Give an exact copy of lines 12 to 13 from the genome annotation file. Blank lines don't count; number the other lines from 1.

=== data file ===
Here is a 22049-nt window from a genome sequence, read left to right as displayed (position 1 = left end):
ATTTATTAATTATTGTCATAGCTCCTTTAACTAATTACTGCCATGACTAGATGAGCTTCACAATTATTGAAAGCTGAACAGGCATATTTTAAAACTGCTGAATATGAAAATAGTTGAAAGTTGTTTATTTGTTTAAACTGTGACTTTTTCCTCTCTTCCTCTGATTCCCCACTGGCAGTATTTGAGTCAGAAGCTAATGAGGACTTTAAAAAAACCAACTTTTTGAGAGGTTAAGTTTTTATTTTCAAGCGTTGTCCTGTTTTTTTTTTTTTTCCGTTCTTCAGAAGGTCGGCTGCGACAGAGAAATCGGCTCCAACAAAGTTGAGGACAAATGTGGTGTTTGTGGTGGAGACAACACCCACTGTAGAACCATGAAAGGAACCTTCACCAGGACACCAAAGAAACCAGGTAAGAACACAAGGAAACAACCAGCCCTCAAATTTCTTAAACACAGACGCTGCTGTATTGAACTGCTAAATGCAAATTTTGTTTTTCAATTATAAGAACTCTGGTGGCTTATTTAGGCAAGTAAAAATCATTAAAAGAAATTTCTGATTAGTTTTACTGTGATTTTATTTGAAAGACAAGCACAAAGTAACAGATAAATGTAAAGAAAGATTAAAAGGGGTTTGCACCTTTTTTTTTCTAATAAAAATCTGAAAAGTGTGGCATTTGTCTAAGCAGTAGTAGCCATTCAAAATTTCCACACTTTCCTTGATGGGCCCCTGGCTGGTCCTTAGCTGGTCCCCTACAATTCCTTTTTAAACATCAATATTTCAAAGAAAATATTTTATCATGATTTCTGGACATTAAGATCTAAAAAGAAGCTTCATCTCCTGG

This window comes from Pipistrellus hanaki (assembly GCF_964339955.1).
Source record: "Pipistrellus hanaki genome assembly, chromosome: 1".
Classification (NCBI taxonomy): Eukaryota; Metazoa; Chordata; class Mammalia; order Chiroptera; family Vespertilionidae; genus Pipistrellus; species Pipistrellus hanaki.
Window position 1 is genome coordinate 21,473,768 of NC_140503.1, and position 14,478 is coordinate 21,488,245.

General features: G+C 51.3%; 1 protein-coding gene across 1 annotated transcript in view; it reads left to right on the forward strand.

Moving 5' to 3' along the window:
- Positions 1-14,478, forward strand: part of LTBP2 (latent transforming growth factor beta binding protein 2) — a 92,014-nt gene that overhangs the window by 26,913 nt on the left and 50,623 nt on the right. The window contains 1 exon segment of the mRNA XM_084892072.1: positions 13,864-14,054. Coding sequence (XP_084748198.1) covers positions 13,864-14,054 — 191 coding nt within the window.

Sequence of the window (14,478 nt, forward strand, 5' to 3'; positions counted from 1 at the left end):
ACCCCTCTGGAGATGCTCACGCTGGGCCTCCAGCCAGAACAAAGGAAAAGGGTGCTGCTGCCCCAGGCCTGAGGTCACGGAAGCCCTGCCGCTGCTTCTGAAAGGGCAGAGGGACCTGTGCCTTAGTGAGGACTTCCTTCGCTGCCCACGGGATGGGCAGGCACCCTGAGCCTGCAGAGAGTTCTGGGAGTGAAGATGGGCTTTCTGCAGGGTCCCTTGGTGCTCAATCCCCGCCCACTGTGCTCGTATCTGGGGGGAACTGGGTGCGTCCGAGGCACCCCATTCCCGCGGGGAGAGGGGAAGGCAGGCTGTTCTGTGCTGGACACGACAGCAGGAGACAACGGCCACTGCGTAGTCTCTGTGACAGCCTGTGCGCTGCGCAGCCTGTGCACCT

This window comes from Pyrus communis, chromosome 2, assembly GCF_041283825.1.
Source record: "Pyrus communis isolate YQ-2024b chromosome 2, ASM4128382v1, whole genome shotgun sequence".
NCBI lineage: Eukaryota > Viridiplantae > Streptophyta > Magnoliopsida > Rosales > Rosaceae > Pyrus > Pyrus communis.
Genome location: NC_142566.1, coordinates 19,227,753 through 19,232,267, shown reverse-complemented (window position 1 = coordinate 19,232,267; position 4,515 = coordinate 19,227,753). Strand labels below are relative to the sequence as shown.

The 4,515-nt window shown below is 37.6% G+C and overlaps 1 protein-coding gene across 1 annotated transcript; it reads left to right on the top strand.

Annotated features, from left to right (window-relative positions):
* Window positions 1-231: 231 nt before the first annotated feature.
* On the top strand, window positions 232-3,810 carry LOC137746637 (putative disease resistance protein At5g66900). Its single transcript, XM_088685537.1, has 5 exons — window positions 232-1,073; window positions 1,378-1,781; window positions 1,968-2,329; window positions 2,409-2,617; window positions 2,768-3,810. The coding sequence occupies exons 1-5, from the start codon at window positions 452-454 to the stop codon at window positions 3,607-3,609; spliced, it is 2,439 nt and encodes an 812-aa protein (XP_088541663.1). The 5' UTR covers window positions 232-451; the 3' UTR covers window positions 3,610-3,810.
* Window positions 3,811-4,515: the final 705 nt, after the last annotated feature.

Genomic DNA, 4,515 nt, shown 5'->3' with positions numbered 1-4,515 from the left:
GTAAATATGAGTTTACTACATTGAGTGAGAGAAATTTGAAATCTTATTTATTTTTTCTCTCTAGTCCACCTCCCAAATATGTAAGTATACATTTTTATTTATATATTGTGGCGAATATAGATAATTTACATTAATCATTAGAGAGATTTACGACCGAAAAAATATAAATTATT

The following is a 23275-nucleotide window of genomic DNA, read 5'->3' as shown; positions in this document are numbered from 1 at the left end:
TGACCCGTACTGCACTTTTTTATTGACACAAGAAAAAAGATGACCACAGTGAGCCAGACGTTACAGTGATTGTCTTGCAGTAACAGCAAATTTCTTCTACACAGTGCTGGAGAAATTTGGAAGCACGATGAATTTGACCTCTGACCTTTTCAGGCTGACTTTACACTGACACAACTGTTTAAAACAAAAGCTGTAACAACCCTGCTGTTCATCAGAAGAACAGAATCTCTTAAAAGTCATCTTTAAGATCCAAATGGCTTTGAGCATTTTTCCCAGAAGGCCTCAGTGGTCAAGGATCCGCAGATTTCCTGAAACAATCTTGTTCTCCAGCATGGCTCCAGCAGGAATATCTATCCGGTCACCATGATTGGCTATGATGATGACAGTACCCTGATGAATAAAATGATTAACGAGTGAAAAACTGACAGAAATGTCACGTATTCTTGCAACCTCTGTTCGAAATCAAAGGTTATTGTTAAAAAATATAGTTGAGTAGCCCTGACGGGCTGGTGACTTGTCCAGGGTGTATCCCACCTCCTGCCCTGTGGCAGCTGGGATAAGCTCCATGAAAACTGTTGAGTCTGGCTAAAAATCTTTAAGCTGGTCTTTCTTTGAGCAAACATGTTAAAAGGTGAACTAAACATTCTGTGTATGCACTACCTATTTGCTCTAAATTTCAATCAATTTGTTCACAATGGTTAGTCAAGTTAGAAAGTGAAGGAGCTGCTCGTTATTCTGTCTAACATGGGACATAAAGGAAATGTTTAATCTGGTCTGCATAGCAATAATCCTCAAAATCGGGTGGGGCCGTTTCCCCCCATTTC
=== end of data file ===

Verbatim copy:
This window comes from Pyrus communis, chromosome 2, assembly GCF_041283825.1.
Source record: "Pyrus communis isolate YQ-2024b chromosome 2, ASM4128382v1, whole genome shotgun sequence".